Since the start of the millennium, death rates for the mosquito-borne disease have fallen by more than a quarter, said the World Malaria Report 2011.
And Africa, where death rates have dropped by 33 per cent since 2000, has made some of the most dramatic progress.
But still the disease is killing one child a minute, and with funding shrinking, the world risks losing the lead it has made on the disease over the past decade, the WHO warned.
"We are making significant progress in battling a major public health problem,” said the WHO’s Dr Margaret Chan.
“Coverage of at-risk populations with malaria prevention and control measures increased again in 2010, and resulted in a further decline in estimated malaria cases and deaths. But there are worrisome signs that suggest progress might slow.”
The Breakthrough since 2000 has been put down to scaling up Malaria prevention and control, such as far wider use of anti-mosquito bed nets, better ways of diagnosing the disease and better access to treatments that work. During 2011 global malaria control programs received about £1.3 billion, up from £1 billion in 2010. But the worry now is that the current economic crisis and potential funding cut-backs for better prevention, diagnoses and treatment, could slow down this progress on tackling the disease and at worst, put it into reverse.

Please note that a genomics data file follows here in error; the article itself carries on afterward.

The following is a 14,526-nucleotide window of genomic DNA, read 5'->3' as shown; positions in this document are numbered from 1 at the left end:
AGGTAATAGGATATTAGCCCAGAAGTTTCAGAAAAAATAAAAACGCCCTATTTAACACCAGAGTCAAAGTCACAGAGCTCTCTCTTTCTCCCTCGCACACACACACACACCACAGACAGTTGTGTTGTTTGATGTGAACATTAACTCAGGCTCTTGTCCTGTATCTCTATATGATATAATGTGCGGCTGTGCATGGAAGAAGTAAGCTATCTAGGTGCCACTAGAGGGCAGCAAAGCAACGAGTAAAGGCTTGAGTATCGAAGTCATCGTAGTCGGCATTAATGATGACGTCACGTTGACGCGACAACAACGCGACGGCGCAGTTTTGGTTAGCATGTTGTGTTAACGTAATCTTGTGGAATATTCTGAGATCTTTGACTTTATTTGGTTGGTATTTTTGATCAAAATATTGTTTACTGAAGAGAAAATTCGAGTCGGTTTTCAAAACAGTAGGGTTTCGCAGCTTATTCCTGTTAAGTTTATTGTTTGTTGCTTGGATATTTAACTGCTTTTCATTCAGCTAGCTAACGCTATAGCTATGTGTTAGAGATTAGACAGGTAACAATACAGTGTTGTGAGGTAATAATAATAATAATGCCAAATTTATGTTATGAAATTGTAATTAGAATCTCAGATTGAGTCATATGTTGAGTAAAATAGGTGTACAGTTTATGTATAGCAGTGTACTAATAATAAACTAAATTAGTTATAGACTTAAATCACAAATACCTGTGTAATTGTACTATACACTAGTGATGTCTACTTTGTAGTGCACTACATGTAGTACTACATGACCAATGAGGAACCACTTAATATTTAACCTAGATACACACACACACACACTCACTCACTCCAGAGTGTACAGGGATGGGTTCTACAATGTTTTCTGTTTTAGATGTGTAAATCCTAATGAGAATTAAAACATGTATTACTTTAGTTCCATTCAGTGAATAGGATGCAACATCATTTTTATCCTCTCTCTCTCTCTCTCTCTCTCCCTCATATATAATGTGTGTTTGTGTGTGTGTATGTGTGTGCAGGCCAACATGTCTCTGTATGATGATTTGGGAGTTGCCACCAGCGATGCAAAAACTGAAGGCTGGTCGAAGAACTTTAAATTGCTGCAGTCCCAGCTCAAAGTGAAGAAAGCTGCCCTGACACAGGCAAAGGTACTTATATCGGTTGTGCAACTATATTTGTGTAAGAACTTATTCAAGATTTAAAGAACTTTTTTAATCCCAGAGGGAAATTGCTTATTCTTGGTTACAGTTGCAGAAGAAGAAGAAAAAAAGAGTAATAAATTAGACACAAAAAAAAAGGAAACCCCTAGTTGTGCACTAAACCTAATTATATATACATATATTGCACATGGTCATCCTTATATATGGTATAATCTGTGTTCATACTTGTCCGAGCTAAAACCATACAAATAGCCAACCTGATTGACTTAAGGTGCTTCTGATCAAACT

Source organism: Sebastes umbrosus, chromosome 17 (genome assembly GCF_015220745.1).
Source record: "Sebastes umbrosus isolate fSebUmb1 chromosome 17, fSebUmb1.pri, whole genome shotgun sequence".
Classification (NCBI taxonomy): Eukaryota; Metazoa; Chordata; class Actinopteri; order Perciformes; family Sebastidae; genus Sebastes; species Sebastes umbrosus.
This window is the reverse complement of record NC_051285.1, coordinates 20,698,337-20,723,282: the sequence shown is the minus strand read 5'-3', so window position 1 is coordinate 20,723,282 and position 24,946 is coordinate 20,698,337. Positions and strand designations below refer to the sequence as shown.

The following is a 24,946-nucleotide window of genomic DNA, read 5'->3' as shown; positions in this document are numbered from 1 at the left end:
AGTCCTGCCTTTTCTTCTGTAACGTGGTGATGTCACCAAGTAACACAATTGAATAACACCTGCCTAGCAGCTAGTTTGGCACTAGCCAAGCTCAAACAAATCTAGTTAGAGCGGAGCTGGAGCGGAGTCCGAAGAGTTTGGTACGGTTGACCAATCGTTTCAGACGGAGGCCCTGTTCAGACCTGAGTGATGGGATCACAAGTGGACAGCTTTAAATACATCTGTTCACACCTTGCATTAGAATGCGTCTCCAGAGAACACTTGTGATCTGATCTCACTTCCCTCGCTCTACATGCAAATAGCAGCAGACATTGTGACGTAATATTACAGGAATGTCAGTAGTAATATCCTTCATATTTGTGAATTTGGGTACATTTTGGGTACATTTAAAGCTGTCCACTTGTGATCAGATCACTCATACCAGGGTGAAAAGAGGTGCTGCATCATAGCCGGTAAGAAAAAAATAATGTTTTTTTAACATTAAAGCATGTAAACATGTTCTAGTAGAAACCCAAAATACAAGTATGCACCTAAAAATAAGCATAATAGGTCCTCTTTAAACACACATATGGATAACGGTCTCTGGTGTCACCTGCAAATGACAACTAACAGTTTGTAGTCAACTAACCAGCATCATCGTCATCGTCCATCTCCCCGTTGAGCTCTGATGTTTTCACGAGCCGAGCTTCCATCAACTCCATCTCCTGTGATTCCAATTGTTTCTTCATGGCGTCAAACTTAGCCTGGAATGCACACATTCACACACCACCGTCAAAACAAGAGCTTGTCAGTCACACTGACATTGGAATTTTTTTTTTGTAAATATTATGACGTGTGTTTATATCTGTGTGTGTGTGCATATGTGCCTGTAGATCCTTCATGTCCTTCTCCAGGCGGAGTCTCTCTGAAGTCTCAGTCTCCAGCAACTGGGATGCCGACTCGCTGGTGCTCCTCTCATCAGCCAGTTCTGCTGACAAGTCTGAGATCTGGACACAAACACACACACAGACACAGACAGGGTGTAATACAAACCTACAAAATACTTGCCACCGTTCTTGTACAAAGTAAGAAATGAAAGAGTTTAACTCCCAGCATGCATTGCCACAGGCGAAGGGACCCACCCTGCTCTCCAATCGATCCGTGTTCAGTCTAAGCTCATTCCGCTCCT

There is also the spectre of growing resistance to anti-malarial drugs, first confirmed in 2009 on the Cambodia-Thailand border and now suspected in Burma and Vietnam. To prevent drug resistance spreading, the WHO says that treatments based on the drug artemisinin are used in combination with other anti-malarials. But still 25 countries - most in Africa - still let drug makers advertise single drug treatments.
"We need a fully-resourced Global Fund, new donors, and endemic countries to join forces and address the vast challenges that lie ahead, said the director of WHO's Global Malaria Program, Robert Newman. “ Millions of bed nets will need replacement in the coming years, and the goal of universal access to diagnostic testing and effective treatment must be realized. We need to act with urgency and resolve to ensure that no-one dies from malaria for lack of a five dollar bed net, one dollar anti-malarial drug and a 50 cent diagnostic test."